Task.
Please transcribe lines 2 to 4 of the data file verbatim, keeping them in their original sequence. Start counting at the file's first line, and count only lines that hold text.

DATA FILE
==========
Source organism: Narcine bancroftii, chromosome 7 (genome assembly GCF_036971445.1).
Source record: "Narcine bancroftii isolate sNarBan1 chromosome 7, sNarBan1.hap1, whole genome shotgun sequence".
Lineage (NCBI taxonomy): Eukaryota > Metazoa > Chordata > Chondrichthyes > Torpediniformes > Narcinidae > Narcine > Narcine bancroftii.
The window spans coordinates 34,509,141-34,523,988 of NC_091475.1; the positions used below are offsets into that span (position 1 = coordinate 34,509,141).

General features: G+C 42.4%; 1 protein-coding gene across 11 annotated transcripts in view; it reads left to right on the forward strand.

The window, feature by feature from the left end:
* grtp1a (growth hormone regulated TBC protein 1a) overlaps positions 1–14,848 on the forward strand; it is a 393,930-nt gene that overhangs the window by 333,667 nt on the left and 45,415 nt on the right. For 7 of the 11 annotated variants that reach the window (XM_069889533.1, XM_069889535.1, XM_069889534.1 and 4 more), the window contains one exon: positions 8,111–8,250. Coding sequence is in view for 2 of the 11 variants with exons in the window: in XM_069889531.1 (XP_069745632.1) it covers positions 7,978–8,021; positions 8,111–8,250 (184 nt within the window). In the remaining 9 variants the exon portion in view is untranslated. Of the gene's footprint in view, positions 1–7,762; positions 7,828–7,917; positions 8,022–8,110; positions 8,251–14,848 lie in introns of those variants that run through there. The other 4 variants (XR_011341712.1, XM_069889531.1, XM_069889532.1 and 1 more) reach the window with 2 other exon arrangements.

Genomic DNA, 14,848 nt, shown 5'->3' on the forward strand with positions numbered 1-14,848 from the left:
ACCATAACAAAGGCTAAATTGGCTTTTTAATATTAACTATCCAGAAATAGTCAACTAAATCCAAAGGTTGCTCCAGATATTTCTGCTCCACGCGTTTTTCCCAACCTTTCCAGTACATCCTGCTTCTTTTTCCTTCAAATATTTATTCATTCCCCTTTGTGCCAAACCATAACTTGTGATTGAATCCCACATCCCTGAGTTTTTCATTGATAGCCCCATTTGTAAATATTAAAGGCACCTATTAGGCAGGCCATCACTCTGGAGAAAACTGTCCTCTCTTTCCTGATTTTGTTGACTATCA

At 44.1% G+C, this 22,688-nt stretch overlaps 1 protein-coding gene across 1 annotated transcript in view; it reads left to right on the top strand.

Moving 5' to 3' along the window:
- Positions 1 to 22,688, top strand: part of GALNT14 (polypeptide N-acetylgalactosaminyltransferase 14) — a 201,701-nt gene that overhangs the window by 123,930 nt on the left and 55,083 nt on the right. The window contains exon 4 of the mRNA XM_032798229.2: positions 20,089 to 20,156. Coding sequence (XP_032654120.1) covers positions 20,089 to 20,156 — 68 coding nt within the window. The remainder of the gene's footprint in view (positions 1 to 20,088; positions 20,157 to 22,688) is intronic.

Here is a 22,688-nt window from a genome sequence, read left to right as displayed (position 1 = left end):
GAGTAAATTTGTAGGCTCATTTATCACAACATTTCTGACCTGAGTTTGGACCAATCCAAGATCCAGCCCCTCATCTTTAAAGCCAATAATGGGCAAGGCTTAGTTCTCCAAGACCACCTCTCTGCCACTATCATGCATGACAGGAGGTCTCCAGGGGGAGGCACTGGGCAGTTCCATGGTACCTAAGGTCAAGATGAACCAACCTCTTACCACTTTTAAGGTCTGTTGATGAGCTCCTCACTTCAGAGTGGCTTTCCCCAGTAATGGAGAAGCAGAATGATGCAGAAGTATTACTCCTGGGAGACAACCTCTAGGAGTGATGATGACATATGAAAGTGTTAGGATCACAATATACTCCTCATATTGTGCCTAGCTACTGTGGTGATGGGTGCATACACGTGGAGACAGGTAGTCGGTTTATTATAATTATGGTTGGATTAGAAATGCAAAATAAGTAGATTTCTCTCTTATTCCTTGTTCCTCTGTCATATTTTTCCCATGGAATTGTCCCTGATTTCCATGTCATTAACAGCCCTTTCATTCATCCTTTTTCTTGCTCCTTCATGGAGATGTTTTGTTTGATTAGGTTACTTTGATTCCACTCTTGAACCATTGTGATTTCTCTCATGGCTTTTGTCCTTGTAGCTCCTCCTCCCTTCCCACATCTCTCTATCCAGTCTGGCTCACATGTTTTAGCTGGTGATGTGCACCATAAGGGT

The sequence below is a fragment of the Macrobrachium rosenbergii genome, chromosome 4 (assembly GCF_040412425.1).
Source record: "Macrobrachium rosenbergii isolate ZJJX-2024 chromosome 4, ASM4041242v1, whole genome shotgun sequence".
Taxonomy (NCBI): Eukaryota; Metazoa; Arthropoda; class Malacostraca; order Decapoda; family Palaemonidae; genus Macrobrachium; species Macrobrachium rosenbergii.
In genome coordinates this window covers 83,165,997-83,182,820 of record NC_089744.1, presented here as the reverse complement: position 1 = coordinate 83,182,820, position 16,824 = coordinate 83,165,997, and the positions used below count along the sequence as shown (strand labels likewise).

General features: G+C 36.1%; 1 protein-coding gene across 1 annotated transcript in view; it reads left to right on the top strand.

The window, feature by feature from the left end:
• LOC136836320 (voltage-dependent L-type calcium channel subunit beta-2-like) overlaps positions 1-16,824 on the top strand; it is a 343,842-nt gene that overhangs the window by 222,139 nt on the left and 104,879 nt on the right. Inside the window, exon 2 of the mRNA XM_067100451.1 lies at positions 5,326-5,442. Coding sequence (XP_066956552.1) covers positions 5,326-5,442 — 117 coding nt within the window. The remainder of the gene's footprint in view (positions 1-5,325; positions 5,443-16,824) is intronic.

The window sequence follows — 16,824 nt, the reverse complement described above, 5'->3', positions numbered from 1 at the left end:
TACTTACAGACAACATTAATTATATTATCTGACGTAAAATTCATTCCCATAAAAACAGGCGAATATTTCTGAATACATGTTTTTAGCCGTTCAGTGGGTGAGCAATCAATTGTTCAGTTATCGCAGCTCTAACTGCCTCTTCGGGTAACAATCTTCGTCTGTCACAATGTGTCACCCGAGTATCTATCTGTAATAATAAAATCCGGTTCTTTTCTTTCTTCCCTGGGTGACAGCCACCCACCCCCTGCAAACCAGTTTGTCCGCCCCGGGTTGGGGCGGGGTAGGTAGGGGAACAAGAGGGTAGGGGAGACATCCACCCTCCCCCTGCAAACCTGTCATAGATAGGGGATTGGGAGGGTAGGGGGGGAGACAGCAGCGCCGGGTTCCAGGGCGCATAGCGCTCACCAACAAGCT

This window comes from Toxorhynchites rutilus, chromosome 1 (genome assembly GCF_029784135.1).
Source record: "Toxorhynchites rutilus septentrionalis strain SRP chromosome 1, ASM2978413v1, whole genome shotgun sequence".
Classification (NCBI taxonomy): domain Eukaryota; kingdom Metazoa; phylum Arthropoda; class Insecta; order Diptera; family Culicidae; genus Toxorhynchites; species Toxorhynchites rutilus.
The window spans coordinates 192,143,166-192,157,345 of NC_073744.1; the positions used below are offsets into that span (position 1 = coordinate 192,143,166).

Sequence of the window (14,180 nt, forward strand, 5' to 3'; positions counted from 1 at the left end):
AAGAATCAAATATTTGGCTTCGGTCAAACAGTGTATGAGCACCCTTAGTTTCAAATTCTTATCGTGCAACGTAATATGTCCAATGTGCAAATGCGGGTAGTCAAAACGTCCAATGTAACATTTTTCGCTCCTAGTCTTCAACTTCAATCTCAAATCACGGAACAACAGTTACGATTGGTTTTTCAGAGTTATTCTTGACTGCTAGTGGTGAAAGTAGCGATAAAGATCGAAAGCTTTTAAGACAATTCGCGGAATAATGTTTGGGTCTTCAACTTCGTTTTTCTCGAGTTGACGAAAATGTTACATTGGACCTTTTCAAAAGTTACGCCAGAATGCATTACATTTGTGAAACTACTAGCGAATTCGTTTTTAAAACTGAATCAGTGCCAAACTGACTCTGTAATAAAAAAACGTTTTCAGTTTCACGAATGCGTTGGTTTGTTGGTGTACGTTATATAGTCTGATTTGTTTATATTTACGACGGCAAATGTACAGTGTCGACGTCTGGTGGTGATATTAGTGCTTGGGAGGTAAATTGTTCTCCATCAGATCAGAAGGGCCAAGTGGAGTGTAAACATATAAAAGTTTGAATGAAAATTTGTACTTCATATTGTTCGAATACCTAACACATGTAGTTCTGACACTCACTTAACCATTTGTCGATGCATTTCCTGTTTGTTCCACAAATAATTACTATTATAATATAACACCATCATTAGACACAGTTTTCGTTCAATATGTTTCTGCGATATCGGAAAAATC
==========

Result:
Source record: "Narcine bancroftii isolate sNarBan1 chromosome 7, sNarBan1.hap1, whole genome shotgun sequence".
Lineage (NCBI taxonomy): Eukaryota > Metazoa > Chordata > Chondrichthyes > Torpediniformes > Narcinidae > Narcine > Narcine bancroftii.
The window spans coordinates 34,509,141-34,523,988 of NC_091475.1; the positions used below are offsets into that span (position 1 = coordinate 34,509,141).